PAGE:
I think it’s how some people feel when they see a ghost
You got it anyhow it was just impossible to keep from getting it.
|Luke O'Neil||Apr 14|| 8||6|
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“Even before that day when it appeared the world was about to end, people in the Panhandle were meeting regularly to pray for rain,” Robert L. Dorman wrote. The Black Sunday blizzard hit on April 14, 1935. It was the storm that gave the Dust Bowl its name.
“The drought had lasted four years and was not yet half over,” Dorman went on in his 2006 book It Happened in Oklahoma. “In Cimarron County, ground zero of the Dust Bowl, the last good wheat crop had been in 1931. Since then, the wheat made next to nothing, or nothing at all. Now it was 1935, and during the last week of March, a single dust storm rolled across Oklahoma and blew away one-quarter of the wheat that had been planted. And still the wind kept blowing, and no rains came.”
There had been a series of serious dust storms before then the type of storms that made it so you couldn’t see more than a few feet in front of you the type of storms that blocked out the sun and the street lights and sometimes the hand in front of your face but even those didn’t prepare people for the one that came that Palm Sunday.
The day started out bright and sunny and so naturally people went to church due to it was the beginning of the holiest week in the calendar the lead up to the resurrection. Speaking of which yesterday being Easter I was reminded to listen to this absolute classic song from a flawless album.
This lyric is from another song on that album I Wanna Be Adored but it’s been in my head since yesterday and for like thirty years I guess.
“I don’t have to sell my soul. He’s already in me.”
Michelle and I drove to visit our families yesterday for Easter and since there was no traffic what should have taken an hour and a half was more like fifty minutes. We stood outside far away from our families and did not hug them or go near them we waved to them like they were passing by on a slow moving ship.
In any case the folks in Oklahoma and elsewhere nearby planned picnics and so on that morning before the storm came a storm that would stretch a thousand miles wide blowing winds over one hundred miles per hour.
“From a distance, the black dust storm looked like something worse than dust, like something almost biblical,” Dorman wrote. Billowing clouds of dark on the horizon then all around you. No difference between horizon and where you stood.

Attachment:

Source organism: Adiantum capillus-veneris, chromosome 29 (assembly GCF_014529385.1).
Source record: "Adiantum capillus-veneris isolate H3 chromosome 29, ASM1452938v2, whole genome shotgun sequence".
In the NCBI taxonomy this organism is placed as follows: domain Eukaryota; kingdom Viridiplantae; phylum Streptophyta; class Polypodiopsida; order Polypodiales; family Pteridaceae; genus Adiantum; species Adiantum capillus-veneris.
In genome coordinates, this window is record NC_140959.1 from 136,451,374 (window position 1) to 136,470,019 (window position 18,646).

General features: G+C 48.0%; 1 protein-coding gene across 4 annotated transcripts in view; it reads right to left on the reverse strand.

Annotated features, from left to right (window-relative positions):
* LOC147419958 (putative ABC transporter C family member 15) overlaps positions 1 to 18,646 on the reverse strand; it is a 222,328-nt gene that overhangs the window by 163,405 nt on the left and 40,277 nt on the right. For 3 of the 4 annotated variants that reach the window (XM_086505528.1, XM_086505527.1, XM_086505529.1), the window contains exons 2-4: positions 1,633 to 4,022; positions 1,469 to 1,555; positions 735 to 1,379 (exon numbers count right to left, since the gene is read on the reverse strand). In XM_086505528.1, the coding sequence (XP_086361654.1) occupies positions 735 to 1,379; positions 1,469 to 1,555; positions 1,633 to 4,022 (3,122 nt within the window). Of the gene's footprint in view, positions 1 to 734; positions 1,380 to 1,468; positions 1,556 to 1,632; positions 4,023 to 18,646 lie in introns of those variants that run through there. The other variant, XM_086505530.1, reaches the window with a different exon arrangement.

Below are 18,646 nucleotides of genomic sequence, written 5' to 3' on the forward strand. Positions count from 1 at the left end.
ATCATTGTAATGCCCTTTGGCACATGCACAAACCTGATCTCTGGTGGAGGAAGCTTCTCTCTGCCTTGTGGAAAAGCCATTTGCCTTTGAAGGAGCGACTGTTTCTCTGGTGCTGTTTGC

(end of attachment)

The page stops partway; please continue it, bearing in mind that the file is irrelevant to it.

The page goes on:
“That afternoon, the church was full when darkness suddenly descended. The altar could not be seen from the pews, but some made their way to it to pray more fervently. A few lay in the aisles certain that the end time had arrived.”
This isn’t necessarily related but I just read that a bishop in Virginia who had downplayed the threat of the coronavirus has passed away. Gerald Glenn the pastor of New Deliverance Evangelistic Church in Virginia had promised to keep his church open “unless I’m in jail or the hospital.”
“I am essential,” he said in March. “I’m a preacher. I talk to God.”
“I firmly believe that God is larger than this dreaded virus. You can quote me on that,” he said.
This also isn’t related but I just read that on Saturday the Air Force Thunderbirds flew a mission over Las Vegas to honor the healthcare workers and first responders on the front lines. The eight jets which cost around $18 million each and burn roughly $100,000 an hour in fuel collectively were a stirring tribute to the real heroes most of which one presumes were inside working on saving people’s lives instead of staring up at the sky with their mouths open.
I don’t know about you but the image of jets flying over a desolate Las Vegas doesn’t exactly fill me with anything but a sort of dull emptiness in my stomach. I’m not a hero on the frontlines though so perhaps the symbolism of the gesture is lost on me.
“It is an honor to fly for the Americans at the forefront of our nation’s fight against the coronavirus,” Lt. Col. John Caldwell the Thunderbirds commander said. “They are true heroes…”
He also said even though the jets would be flying close to one another haha that doesn’t mean people should gather close together to watch them.
“We want Las Vegas residents to look up from their homes and enjoy the display of American resolve and pride while keeping front line coronavirus responders in their hearts during this unprecedented time in our nation.”
I fucking love displays of American resolve and pride. I fucking love keeping heroes in my heart.
When the dust storm finally subsided birds and rabbits and cattle were found all over strangled by the dust. People contracted a “dust pneumonia” that led to their “coughing up mud.” Estimates say that anywhere from a few hundred to seven thousand people would die from it. Hundreds of thousands would flee the region for more forgiving terrain.